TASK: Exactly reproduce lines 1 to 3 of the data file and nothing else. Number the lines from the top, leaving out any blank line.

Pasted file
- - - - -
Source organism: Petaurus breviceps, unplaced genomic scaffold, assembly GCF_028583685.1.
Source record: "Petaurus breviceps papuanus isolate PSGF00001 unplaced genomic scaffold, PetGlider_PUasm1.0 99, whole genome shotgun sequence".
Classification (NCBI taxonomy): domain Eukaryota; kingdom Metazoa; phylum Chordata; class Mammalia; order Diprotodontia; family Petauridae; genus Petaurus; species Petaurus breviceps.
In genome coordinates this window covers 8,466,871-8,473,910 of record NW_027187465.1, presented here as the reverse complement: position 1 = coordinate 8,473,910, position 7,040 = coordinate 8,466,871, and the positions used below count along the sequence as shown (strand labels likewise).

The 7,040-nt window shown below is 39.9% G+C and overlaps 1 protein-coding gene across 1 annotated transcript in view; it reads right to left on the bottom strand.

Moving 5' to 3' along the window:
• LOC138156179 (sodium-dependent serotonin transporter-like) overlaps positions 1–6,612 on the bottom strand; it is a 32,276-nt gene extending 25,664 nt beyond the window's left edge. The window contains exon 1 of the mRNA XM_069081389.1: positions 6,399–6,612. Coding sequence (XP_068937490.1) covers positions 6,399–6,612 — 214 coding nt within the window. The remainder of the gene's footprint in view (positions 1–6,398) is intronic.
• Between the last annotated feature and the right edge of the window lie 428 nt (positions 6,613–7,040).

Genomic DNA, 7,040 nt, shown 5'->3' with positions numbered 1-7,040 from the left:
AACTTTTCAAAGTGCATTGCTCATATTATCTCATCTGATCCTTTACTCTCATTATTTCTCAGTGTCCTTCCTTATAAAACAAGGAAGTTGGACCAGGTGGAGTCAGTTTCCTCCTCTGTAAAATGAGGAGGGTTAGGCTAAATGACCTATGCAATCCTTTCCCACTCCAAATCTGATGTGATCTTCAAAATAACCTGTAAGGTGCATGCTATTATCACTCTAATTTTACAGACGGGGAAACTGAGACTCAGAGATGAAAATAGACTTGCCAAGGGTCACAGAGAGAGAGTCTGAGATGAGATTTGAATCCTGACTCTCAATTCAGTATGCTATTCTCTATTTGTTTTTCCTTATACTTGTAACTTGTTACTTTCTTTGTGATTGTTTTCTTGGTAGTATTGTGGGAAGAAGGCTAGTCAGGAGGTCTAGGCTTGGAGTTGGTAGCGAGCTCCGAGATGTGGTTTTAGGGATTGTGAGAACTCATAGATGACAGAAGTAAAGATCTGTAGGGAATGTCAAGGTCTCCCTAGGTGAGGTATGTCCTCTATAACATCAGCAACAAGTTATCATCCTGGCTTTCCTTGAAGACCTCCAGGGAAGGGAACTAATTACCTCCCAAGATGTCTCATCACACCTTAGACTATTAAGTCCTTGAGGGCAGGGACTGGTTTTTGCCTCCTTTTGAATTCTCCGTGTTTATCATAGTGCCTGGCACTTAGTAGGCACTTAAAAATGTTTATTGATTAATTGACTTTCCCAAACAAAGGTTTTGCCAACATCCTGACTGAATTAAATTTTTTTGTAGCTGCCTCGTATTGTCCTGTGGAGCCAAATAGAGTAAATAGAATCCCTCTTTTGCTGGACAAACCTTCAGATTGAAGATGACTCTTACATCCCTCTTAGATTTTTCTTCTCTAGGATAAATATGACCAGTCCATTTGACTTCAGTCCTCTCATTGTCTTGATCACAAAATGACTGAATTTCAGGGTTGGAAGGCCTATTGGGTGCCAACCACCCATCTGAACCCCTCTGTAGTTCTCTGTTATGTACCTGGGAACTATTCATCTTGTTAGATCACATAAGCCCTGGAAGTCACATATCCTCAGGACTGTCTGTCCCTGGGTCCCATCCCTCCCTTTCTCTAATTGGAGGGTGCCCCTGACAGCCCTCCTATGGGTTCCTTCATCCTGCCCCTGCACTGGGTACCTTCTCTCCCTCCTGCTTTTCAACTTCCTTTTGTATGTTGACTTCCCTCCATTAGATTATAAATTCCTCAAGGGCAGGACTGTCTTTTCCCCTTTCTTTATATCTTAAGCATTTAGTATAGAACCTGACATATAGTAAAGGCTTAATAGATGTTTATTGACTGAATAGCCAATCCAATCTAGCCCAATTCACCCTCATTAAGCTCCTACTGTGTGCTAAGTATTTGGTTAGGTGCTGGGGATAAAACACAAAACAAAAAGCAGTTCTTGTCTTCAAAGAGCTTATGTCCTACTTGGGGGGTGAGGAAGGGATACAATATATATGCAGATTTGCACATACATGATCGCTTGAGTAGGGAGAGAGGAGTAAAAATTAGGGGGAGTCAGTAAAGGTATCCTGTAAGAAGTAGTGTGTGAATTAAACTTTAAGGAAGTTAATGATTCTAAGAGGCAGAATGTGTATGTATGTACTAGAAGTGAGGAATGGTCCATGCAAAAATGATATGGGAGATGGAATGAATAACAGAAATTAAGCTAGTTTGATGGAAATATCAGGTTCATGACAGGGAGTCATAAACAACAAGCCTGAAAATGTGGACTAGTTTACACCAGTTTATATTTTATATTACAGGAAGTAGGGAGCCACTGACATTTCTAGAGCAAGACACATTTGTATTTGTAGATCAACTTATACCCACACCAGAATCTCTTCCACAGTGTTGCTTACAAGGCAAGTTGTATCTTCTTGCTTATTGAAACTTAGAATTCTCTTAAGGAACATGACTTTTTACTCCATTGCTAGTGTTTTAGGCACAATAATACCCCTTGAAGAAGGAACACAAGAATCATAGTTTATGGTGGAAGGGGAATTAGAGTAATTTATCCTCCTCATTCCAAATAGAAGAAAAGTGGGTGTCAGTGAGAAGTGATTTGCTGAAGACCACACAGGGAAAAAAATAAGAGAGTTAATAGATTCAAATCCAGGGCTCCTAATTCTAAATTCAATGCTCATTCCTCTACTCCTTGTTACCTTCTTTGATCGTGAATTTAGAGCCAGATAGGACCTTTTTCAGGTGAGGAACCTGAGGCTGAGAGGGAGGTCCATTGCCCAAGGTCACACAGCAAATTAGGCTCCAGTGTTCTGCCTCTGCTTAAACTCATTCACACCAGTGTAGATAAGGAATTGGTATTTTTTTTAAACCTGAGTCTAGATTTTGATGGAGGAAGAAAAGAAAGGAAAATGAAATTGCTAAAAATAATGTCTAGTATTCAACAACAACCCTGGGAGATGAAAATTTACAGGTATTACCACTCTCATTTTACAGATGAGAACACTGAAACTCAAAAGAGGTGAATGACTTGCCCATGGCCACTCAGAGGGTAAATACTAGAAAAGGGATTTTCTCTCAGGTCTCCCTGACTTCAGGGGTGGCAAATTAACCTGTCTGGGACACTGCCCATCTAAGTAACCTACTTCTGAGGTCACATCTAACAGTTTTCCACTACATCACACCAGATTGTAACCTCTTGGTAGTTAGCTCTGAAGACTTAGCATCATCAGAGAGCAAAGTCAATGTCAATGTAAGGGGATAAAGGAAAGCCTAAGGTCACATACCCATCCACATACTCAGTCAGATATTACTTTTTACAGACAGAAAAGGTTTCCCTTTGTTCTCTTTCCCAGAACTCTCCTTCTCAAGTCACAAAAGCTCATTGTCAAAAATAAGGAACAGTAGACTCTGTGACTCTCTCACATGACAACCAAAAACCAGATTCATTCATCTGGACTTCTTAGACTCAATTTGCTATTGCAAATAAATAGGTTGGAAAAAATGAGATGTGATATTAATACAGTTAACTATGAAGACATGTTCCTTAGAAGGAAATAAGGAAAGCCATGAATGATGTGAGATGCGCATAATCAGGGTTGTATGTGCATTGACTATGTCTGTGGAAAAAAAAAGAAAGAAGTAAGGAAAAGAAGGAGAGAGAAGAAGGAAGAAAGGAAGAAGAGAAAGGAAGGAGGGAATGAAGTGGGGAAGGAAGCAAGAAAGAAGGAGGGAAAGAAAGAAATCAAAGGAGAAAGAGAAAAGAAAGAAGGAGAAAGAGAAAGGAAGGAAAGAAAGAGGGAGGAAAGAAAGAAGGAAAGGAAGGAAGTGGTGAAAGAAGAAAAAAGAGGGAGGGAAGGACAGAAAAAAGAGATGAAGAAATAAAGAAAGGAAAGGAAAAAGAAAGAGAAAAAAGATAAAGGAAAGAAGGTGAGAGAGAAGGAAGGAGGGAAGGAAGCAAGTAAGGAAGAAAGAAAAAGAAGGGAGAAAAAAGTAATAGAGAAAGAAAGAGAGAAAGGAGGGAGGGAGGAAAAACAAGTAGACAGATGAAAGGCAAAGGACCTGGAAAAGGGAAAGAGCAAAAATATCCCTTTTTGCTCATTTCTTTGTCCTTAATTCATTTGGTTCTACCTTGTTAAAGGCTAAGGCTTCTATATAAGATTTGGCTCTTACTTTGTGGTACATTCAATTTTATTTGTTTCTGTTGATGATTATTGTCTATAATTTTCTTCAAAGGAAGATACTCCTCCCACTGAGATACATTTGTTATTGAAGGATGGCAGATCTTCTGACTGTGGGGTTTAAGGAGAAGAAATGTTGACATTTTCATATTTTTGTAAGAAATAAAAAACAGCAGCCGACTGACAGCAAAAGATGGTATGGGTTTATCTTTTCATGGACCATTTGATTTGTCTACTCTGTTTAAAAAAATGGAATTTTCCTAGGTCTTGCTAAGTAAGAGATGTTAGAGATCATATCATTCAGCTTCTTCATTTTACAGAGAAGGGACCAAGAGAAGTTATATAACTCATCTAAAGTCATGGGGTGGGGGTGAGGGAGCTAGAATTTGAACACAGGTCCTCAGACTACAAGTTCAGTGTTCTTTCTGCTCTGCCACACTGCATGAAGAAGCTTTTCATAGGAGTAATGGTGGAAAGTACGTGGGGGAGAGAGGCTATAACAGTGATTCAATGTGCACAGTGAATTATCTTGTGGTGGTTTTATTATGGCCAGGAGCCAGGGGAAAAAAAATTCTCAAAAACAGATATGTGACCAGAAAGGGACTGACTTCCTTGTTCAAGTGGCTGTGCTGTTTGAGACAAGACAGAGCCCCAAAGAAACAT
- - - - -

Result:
Source organism: Petaurus breviceps, unplaced genomic scaffold, assembly GCF_028583685.1.
Source record: "Petaurus breviceps papuanus isolate PSGF00001 unplaced genomic scaffold, PetGlider_PUasm1.0 99, whole genome shotgun sequence".
Classification (NCBI taxonomy): domain Eukaryota; kingdom Metazoa; phylum Chordata; class Mammalia; order Diprotodontia; family Petauridae; genus Petaurus; species Petaurus breviceps.